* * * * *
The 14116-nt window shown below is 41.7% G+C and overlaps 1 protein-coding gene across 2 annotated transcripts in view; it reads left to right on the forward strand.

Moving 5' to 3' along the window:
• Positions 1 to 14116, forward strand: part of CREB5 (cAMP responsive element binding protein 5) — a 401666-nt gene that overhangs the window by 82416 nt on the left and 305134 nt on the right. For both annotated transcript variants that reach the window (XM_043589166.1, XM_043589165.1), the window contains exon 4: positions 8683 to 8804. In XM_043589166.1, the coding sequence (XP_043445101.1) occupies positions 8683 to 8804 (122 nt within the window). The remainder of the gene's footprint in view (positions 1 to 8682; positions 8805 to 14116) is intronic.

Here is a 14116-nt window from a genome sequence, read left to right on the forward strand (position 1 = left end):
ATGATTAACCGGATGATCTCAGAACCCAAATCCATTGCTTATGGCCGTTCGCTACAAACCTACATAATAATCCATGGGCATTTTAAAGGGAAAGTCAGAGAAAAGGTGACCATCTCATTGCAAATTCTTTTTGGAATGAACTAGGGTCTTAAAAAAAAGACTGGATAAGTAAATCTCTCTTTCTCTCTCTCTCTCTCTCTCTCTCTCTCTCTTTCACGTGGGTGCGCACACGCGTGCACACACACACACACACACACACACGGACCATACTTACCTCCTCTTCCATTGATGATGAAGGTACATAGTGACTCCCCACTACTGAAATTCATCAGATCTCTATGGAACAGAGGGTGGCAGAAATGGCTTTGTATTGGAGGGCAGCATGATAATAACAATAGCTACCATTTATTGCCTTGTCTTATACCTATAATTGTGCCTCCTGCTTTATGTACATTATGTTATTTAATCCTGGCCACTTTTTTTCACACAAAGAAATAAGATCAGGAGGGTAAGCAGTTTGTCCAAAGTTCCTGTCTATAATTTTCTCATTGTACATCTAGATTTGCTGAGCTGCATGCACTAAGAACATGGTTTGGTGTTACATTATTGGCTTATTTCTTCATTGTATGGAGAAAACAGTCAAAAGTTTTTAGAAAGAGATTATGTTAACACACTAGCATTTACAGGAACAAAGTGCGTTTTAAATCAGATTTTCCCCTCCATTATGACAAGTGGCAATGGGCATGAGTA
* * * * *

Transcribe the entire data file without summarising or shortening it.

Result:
The 14116-nt window shown below is 41.7% G+C and overlaps 1 protein-coding gene across 2 annotated transcripts in view; it reads left to right on the forward strand.

Moving 5' to 3' along the window:
• Positions 1 to 14116, forward strand: part of CREB5 (cAMP responsive element binding protein 5) — a 401666-nt gene that overhangs the window by 82416 nt on the left and 305134 nt on the right. For both annotated transcript variants that reach the window (XM_043589166.1, XM_043589165.1), the window contains exon 4: positions 8683 to 8804. In XM_043589166.1, the coding sequence (XP_043445101.1) occupies positions 8683 to 8804 (122 nt within the window). The remainder of the gene's footprint in view (positions 1 to 8682; positions 8805 to 14116) is intronic.

Here is a 14116-nt window from a genome sequence, read left to right on the forward strand (position 1 = left end):
ATGATTAACCGGATGATCTCAGAACCCAAATCCATTGCTTATGGCCGTTCGCTACAAACCTACATAATAATCCATGGGCATTTTAAAGGGAAAGTCAGAGAAAAGGTGACCATCTCATTGCAAATTCTTTTTGGAATGAACTAGGGTCTTAAAAAAAAGACTGGATAAGTAAATCTCTCTTTCTCTCTCTCTCTCTCTCTCTCTCTCTCTCTTTCACGTGGGTGCGCACACGCGTGCACACACACACACACACACACACACGGACCATACTTACCTCCTCTTCCATTGATGATGAAGGTACATAGTGACTCCCCACTACTGAAATTCATCAGATCTCTATGGAACAGAGGGTGGCAGAAATGGCTTTGTATTGGAGGGCAGCATGATAATAACAATAGCTACCATTTATTGCCTTGTCTTATACCTATAATTGTGCCTCCTGCTTTATGTACATTATGTTATTTAATCCTGGCCACTTTTTTTCACACAAAGAAATAAGATCAGGAGGGTAAGCAGTTTGTCCAAAGTTCCTGTCTATAATTTTCTCATTGTACATCTAGATTTGCTGAGCTGCATGCACTAAGAACATGGTTTGGTGTTACATTATTGGCTTATTTCTTCATTGTATGGAGAAAACAGTCAAAAGTTTTTAGAAAGAGATTATGTTAACACACTAGCATTTACAGGAACAAAGTGCGTTTTAAATCAGATTTTCCCCTCCATTATGACAAGTGGCAATGGGCATGAGTA